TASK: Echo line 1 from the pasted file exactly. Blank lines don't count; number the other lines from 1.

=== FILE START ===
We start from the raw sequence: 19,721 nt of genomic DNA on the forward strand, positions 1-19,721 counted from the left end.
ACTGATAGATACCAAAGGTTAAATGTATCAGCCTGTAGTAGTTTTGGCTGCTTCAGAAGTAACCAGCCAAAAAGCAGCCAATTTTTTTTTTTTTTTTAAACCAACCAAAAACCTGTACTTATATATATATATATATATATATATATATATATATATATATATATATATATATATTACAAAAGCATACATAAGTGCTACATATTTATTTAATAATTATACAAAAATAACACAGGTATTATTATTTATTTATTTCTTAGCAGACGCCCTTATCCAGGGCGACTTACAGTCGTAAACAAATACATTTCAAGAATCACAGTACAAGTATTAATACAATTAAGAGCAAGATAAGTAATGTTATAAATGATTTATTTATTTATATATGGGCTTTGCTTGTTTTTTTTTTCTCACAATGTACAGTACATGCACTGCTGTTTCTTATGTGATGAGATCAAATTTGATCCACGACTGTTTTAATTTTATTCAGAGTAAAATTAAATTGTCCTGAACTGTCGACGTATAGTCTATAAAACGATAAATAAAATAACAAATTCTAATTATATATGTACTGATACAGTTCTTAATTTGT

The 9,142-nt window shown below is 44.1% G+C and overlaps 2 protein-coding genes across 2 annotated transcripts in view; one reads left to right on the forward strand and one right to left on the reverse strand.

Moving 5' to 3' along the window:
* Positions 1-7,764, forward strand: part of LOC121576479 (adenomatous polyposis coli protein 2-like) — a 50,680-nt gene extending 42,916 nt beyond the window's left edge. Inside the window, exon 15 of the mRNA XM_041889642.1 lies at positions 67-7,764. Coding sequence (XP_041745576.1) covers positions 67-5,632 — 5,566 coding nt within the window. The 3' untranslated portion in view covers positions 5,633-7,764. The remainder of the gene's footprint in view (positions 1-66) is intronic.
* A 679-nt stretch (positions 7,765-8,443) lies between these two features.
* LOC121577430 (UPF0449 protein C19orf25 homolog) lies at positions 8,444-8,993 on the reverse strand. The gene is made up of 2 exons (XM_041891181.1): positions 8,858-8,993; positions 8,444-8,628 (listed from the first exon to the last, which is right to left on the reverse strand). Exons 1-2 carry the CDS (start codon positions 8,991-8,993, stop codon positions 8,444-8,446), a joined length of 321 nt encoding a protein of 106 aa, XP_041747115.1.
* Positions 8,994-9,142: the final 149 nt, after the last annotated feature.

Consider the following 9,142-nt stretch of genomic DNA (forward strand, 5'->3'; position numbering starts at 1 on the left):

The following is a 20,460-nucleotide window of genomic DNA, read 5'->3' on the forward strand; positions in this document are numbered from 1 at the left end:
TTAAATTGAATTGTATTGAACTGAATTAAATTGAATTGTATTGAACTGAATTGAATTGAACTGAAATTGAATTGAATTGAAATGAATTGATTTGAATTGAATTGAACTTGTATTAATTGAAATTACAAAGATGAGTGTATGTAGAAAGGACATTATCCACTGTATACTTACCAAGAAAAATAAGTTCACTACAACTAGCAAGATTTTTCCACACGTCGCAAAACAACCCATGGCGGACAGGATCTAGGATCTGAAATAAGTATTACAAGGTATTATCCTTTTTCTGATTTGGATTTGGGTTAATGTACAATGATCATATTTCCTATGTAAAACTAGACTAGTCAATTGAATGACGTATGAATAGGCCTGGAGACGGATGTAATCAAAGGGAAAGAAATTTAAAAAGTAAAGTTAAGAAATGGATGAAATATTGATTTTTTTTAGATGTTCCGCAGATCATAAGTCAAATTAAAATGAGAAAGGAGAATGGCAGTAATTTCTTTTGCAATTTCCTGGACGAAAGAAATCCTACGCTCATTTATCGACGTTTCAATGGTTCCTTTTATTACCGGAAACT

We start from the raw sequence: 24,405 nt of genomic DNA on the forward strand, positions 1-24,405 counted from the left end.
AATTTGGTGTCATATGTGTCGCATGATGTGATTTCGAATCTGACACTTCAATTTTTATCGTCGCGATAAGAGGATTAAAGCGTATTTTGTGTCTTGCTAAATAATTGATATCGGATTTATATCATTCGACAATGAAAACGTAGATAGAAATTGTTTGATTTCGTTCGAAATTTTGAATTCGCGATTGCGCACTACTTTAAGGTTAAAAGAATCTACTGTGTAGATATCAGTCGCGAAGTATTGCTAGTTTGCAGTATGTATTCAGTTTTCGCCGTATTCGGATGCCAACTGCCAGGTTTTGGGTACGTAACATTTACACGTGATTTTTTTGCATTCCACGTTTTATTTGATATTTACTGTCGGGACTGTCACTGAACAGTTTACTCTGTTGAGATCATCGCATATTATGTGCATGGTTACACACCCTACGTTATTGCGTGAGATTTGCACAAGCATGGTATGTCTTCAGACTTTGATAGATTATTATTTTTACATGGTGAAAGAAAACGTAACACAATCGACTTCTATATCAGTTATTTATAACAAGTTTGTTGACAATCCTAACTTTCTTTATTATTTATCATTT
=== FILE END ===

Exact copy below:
We start from the raw sequence: 19,721 nt of genomic DNA on the forward strand, positions 1-19,721 counted from the left end.